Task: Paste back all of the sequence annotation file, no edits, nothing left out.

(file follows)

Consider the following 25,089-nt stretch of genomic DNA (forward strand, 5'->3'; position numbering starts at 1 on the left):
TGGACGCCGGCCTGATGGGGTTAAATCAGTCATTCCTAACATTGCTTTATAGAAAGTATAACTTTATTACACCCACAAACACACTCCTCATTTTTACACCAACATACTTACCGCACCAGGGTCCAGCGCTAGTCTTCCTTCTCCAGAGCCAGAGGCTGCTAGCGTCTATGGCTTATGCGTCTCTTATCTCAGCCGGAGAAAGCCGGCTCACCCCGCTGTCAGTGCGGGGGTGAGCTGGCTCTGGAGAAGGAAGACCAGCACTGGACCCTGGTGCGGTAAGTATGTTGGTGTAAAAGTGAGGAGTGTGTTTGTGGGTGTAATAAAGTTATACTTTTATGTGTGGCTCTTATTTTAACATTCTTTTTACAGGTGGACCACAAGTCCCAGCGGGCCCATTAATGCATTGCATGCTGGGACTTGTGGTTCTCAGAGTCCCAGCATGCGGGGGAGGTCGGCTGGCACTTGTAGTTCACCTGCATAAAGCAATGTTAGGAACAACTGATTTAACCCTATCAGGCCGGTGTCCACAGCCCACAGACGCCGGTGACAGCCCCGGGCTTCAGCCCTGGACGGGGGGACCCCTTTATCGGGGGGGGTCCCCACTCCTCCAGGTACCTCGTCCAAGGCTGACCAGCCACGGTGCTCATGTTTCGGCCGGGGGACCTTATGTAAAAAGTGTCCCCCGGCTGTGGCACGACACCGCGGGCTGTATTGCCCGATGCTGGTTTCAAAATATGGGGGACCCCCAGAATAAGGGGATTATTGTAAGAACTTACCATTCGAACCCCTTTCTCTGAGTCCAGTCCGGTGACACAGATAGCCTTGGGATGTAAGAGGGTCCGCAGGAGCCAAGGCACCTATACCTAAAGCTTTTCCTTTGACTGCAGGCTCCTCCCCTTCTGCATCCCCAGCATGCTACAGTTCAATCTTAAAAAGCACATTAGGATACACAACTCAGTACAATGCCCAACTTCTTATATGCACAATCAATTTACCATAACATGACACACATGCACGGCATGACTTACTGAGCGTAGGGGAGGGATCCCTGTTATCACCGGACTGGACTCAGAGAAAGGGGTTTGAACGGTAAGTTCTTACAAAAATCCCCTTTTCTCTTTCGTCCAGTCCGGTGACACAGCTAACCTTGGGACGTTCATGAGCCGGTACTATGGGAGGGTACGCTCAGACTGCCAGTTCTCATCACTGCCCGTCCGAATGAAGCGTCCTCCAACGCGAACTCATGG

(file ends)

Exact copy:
Consider the following 25,089-nt stretch of genomic DNA (forward strand, 5'->3'; position numbering starts at 1 on the left):
TGGACGCCGGCCTGATGGGGTTAAATCAGTCATTCCTAACATTGCTTTATAGAAAGTATAACTTTATTACACCCACAAACACACTCCTCATTTTTACACCAACATACTTACCGCACCAGGGTCCAGCGCTAGTCTTCCTTCTCCAGAGCCAGAGGCTGCTAGCGTCTATGGCTTATGCGTCTCTTATCTCAGCCGGAGAAAGCCGGCTCACCCCGCTGTCAGTGCGGGGGTGAGCTGGCTCTGGAGAAGGAAGACCAGCACTGGACCCTGGTGCGGTAAGTATGTTGGTGTAAAAGTGAGGAGTGTGTTTGTGGGTGTAATAAAGTTATACTTTTATGTGTGGCTCTTATTTTAACATTCTTTTTACAGGTGGACCACAAGTCCCAGCGGGCCCATTAATGCATTGCATGCTGGGACTTGTGGTTCTCAGAGTCCCAGCATGCGGGGGAGGTCGGCTGGCACTTGTAGTTCACCTGCATAAAGCAATGTTAGGAACAACTGATTTAACCCTATCAGGCCGGTGTCCACAGCCCACAGACGCCGGTGACAGCCCCGGGCTTCAGCCCTGGACGGGGGGACCCCTTTATCGGGGGGGGTCCCCACTCCTCCAGGTACCTCGTCCAAGGCTGACCAGCCACGGTGCTCATGTTTCGGCCGGGGGACCTTATGTAAAAAGTGTCCCCCGGCTGTGGCACGACACCGCGGGCTGTATTGCCCGATGCTGGTTTCAAAATATGGGGGACCCCCAGAATAAGGGGATTATTGTAAGAACTTACCATTCGAACCCCTTTCTCTGAGTCCAGTCCGGTGACACAGATAGCCTTGGGATGTAAGAGGGTCCGCAGGAGCCAAGGCACCTATACCTAAAGCTTTTCCTTTGACTGCAGGCTCCTCCCCTTCTGCATCCCCAGCATGCTACAGTTCAATCTTAAAAAGCACATTAGGATACACAACTCAGTACAATGCCCAACTTCTTATATGCACAATCAATTTACCATAACATGACACACATGCACGGCATGACTTACTGAGCGTAGGGGAGGGATCCCTGTTATCACCGGACTGGACTCAGAGAAAGGGGTTTGAACGGTAAGTTCTTACAAAAATCCCCTTTTCTCTTTCGTCCAGTCCGGTGACACAGCTAACCTTGGGACGTTCATGAGCCGGTACTATGGGAGGGTACGCTCAGACTGCCAGTTCTCATCACTGCCCGTCCGAATGAAGCGTCCTCCAACGCGAACTCATGG